Researchers with the Majorana Demonstrator Collaboration have proven they can create an environment that lets them see what’s called neutrino-less double beta decay.
Lingo aside, it’s a reaction that researchers say may help explain why matter exists.
The Yates is one of two shafts from the Homestake Mine that takes researchers down 4,850 feet.
The shaft is built from timber beams that roll past on the way down . Water drips down the shaft to keep the wood from drying out, . No matter how bright and sunny it is outside, the dark and damp ride underground is gloomy at best, like standing in the rain. At the bottom of this 10-minute ride some of the world’s top scientists are chasing for origins of the universe.
To reach that understanding, scientists needed to to design, grow and build a piece of equipment called the Majorana Demonstrator, to create a low energy environment. The demonstrator is a 6-layer shield of everything from polyethylene plastic to the world’s purest copper. Inside are cryostats full of an element called germanium… All of this is needed to observe a very sensitive process called “neutrino-less double beta decay.” Observing that process would tell scientists only one thing…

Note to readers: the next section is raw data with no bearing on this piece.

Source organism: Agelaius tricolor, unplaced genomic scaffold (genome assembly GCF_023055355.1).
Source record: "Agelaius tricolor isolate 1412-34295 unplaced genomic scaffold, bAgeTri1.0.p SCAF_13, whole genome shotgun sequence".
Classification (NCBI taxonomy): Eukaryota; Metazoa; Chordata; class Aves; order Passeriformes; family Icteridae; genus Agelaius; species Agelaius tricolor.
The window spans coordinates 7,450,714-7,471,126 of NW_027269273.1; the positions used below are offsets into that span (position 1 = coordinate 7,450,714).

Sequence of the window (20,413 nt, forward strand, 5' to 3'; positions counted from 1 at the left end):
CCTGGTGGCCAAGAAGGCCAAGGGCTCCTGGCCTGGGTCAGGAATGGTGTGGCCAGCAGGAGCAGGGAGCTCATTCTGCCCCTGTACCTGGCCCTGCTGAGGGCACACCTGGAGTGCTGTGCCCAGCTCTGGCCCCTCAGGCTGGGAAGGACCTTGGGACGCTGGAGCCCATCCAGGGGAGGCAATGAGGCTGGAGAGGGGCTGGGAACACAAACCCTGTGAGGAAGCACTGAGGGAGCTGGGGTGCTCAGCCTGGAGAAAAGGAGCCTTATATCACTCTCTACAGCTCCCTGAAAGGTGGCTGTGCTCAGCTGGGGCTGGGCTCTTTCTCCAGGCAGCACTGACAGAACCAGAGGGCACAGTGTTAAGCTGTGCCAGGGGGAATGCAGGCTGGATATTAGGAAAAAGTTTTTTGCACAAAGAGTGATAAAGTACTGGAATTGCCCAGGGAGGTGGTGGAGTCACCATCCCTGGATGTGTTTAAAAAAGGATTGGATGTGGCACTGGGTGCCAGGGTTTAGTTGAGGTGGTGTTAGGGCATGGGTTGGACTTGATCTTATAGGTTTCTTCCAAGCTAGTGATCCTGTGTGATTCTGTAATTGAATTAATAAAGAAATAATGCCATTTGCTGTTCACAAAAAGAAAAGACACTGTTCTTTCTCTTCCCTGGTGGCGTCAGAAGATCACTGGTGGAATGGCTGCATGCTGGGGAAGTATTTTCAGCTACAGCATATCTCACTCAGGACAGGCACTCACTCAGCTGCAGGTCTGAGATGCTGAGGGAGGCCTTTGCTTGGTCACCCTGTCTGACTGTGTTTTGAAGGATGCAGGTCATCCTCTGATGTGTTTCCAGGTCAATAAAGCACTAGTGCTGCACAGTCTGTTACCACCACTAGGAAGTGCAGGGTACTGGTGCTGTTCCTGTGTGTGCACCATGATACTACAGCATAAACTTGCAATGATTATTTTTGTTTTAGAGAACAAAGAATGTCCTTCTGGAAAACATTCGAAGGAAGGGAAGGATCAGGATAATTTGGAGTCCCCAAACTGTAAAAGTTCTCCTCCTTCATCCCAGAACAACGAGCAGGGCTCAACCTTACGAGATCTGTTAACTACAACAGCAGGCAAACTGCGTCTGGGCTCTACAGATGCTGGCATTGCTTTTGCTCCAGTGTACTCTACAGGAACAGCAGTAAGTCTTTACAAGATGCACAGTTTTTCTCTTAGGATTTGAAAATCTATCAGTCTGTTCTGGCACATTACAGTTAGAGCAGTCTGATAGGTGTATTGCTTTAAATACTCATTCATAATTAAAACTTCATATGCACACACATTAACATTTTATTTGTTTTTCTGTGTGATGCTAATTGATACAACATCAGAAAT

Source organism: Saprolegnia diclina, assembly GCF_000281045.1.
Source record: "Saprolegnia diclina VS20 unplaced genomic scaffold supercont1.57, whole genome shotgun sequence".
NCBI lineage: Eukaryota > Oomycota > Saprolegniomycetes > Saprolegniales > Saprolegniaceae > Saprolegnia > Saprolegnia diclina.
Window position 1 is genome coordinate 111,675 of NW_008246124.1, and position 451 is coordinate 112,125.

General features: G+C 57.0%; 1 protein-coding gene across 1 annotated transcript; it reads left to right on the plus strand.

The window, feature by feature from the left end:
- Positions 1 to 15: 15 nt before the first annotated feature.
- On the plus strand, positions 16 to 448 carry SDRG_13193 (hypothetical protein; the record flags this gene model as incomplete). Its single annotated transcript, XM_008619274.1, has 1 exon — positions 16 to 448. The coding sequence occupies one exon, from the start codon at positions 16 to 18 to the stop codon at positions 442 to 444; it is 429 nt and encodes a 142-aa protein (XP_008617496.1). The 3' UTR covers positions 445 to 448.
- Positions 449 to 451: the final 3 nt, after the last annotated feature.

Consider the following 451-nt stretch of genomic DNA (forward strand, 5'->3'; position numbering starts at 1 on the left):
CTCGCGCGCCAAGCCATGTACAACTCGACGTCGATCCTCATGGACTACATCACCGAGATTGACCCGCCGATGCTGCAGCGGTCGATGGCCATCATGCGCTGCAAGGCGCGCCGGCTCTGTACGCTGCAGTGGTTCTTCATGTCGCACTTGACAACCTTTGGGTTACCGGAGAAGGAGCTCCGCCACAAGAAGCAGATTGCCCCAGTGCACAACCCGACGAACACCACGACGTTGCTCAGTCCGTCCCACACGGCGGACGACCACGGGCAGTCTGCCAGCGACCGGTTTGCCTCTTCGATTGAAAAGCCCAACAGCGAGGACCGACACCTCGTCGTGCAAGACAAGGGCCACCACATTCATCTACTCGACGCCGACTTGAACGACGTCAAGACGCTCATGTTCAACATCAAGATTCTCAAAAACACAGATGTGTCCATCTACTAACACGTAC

“To explain why we’re here, why there’s matter in the universe," says Cabot-Ann Christofferson, a liaison between the experiment and Sanford Lab.
Earlier this year, researchers created an environment free from background interference to potentially observe the decay process in the element germanium.
Christofferson says observing this process in a normal environment is like trying to hear one voice in a crowded room.
“Eliminate all the other things that are making noise, then you can hone in on the one thing you’re trying to listen to, or in this case observe,” Christofferson says. “Eliminating the background from the material surrounding the germanium is the key, so we can focus in on the actual noise the germanium would make, or the signal the germanium is making.”
Just to reach this point took eight years, and required what’s called a Class-100 clean room, an immaculate, filtered environment. Researchers must wear Tyvek suits to protect the experiment from any oils and particles on human skin. Any cell phones and glasses must be wiped clean with alcohol towelettes.